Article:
Almost half of American law students are women, but according to the findings of the 2010 Law School Survey of Student Engagement, female law students are less likely than their male counterparts to speak up and ask questions during in-class discussions. The Survey also stated that female law students are more likely to be motivated by the fear of failing than their male classmates. It was also recently revealed that women argue only 15 percent of the cases before the Supreme Court.

In light of all of this information, one question remains: why are women silencing themselves in the study and practice of law?

Are women voluntarily opting out?

Lisa Blatt currently holds the women’s record for the most arguments before the Supreme Court. When asked about the gender gap in Supreme Court appearances, Blatt stated that while she believes women can argue as well as men, women seem less likely to enjoy “verbal jousting.” She suggested that many women might be “horrified,” and thus unable to engage in verbal combat.

Patricia Millett, another woman who has argued multiple times before the Supreme Court, was concerned that women were actively opting out of career opportunities which would allow them to argue before the Supreme Court.

Vivia Chen of The Careerist was shocked by the news of women’s reluctance to speak out, writing in her piece, The Silence of Women, that:

Women in law are not wimps. Not the ones that I know. Even in law school, they struck me as outspoken, articulate, and, not infrequently, argumentative. I don’t recall too many shrinking violets back then, and I don’t see many now.

Why, then, are these outspoken, articulate, and argumentative women’s voices not being heard? Why are women so “horrified” about speaking out?

You can hear our voices if you choose to listen

Nicole Black, former Lawyerist contributor and author of Women Lawyers—Back on Track, a blog for women attorneys, suggested that cultural norms may have something to do with it. When I asked her for more information, she pointed me to one of her prior blog posts, which noted that in our society:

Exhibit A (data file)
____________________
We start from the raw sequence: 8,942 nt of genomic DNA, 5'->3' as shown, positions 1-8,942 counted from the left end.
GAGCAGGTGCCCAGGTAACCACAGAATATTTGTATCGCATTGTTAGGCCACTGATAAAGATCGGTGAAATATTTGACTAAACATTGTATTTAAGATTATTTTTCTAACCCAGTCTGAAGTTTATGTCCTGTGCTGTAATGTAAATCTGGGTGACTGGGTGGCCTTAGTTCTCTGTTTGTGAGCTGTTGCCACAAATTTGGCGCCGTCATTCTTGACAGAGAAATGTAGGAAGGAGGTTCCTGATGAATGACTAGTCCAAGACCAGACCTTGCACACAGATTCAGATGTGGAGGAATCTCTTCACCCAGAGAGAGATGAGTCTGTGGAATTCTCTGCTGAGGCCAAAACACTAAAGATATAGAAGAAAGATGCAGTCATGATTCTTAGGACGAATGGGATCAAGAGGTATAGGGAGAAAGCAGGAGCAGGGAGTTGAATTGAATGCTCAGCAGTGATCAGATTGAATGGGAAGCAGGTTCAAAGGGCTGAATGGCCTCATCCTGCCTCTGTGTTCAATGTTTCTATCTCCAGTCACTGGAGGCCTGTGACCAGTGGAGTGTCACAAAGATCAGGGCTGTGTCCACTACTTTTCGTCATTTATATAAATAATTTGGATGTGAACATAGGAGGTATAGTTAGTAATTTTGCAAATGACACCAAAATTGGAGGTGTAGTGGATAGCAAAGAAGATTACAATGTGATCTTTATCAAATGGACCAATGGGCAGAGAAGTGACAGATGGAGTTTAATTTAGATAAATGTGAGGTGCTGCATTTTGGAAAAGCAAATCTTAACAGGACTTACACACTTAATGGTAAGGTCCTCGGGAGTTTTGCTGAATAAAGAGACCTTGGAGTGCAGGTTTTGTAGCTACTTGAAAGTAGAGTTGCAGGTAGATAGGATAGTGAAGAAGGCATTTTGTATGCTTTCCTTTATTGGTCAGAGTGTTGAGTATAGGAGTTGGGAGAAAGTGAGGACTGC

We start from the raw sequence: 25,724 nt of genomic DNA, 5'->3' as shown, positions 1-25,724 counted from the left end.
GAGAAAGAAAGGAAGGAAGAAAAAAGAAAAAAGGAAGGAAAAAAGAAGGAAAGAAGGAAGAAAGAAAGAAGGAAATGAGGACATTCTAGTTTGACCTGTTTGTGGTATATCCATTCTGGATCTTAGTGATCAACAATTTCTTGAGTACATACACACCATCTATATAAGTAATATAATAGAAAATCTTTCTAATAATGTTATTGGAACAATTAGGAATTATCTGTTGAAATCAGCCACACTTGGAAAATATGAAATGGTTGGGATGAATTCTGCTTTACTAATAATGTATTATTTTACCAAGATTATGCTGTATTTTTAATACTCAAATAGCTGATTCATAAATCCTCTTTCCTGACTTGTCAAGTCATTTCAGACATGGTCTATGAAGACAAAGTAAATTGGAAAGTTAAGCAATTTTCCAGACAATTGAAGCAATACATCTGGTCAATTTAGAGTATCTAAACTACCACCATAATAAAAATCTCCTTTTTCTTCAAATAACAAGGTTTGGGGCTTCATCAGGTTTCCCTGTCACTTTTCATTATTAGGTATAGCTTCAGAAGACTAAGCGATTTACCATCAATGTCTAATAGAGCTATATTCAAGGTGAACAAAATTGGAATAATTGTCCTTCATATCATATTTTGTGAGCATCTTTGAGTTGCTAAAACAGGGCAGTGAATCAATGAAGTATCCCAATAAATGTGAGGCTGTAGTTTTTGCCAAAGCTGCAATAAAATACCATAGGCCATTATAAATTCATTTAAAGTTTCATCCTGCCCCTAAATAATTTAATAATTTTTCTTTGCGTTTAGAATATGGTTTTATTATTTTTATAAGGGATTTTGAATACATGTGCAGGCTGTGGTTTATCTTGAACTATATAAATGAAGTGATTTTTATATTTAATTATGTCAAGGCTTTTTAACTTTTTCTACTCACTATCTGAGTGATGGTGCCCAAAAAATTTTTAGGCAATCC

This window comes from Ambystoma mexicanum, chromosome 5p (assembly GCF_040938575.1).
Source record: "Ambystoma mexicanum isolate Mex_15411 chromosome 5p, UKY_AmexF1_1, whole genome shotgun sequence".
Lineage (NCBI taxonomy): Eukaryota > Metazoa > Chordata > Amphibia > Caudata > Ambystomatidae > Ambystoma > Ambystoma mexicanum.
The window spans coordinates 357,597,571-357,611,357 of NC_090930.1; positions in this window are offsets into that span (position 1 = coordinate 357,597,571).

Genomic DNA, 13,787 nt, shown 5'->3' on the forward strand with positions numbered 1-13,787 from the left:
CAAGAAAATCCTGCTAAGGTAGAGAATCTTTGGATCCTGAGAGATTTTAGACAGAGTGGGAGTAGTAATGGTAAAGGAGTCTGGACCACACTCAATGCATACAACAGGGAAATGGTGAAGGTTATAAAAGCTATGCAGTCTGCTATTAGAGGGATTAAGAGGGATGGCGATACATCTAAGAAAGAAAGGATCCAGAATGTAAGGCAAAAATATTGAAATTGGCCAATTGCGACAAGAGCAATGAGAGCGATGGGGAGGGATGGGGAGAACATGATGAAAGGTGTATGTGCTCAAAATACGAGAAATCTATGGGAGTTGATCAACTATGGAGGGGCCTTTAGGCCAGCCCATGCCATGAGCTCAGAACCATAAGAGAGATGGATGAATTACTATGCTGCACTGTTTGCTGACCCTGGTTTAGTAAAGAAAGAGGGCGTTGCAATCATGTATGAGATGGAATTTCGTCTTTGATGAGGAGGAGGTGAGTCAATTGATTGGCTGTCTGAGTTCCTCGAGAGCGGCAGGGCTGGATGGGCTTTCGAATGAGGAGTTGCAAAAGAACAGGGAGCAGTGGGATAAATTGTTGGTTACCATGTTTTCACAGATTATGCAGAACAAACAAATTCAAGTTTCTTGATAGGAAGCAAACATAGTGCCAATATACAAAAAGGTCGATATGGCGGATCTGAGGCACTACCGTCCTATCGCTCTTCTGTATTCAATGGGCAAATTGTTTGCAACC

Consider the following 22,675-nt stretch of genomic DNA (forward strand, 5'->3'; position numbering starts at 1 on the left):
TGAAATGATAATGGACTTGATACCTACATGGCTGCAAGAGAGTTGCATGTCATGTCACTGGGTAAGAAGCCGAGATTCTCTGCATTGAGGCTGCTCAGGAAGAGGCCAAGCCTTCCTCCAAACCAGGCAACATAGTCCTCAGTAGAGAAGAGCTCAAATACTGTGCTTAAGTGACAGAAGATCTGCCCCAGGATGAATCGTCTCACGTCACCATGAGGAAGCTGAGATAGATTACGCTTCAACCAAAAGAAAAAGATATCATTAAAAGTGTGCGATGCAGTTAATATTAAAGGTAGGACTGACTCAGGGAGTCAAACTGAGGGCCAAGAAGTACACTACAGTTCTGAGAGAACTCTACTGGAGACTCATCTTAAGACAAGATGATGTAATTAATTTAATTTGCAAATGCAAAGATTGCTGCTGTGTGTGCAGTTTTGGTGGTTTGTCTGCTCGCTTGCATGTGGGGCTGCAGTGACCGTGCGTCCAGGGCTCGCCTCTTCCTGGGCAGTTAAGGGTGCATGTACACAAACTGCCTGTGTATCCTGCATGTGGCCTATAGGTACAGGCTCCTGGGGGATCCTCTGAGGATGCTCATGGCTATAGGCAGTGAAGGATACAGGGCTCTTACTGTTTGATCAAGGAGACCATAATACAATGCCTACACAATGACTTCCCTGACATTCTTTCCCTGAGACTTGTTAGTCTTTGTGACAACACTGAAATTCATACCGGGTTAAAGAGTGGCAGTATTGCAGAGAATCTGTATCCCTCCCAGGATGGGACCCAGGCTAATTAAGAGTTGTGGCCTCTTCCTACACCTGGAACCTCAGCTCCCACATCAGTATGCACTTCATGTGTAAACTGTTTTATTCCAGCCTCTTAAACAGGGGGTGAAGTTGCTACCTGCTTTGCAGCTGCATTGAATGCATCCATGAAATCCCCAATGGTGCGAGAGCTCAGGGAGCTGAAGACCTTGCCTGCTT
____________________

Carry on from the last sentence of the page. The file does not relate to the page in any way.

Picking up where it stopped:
[A] desirable trait for women is to be soft spoken and gentle. [F]rom a young age, [we] learn that our culture expects certain things from girls—not the least of which is playing a quietly supportive background role while the boys handle the front end of things.

Sure, as we grow and learn, we make our own decisions about how we choose to carry ourselves in the world, but the lessons learned at a young age are not easily forgotten or ignored.

Jessie Kornberg, the Executive Director of Ms. JD, a nonprofit organization dedicated to the success of women in law school and the legal profession, informed me that she thought women in the law are stuck between a rock and a hard place when it comes to speaking out.

When women speak assertively, they are written off as unattractively aggressive. When women speak up in softer, more “feminine” tones, their comments don’t register with professors or peers. Study after study demonstrates that a man can repeat a woman’s argument directly after her and receive all the credit from listeners for making it. Either way you’re just not being listened to—of course women “opt-out” of that equation.

Women lawyers have to make a difficult decision

It seems like we live in a world where women lawyers who refuse to indulge gender stereotypes are labeled as “bitches,” while the women lawyers who play to gender norms are taken advantage of and considered weaker in all respects. Apparently, fear of failure is a motivating factor for women lawyers, and the disparity between how men and women are treated in the study and practice of law likely exacerbates that fear. This being the case, is there really any doubt as to why some women lawyers have been silencing themselves?

All I know is that in this damned if you do, damned if you don’t world, I’d rather be a “bitch.” Silence isn’t always golden, especially when you want to be successful. Is that the right choice? I don’t know, and only time will tell. What I do know is that I have a lot to say, and that I want to be heard—I think that I’ve earned it. We all have, but the question is whether women lawyers are willing to face adversity to reap the rewards.

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